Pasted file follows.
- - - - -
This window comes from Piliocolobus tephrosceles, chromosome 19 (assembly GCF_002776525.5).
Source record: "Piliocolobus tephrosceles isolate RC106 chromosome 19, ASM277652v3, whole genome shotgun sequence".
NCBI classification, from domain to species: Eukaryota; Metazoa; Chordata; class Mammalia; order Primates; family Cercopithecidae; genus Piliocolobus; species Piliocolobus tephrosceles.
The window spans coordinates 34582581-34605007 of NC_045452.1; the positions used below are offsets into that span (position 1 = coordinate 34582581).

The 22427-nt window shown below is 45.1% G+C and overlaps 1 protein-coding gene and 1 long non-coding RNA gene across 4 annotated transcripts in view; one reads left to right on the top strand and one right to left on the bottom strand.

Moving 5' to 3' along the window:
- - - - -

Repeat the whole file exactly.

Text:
This window comes from Piliocolobus tephrosceles, chromosome 19 (assembly GCF_002776525.5).
Source record: "Piliocolobus tephrosceles isolate RC106 chromosome 19, ASM277652v3, whole genome shotgun sequence".
NCBI classification, from domain to species: Eukaryota; Metazoa; Chordata; class Mammalia; order Primates; family Cercopithecidae; genus Piliocolobus; species Piliocolobus tephrosceles.
The window spans coordinates 34582581-34605007 of NC_045452.1; the positions used below are offsets into that span (position 1 = coordinate 34582581).

The 22427-nt window shown below is 45.1% G+C and overlaps 1 protein-coding gene and 1 long non-coding RNA gene across 4 annotated transcripts in view; one reads left to right on the top strand and one right to left on the bottom strand.

Moving 5' to 3' along the window: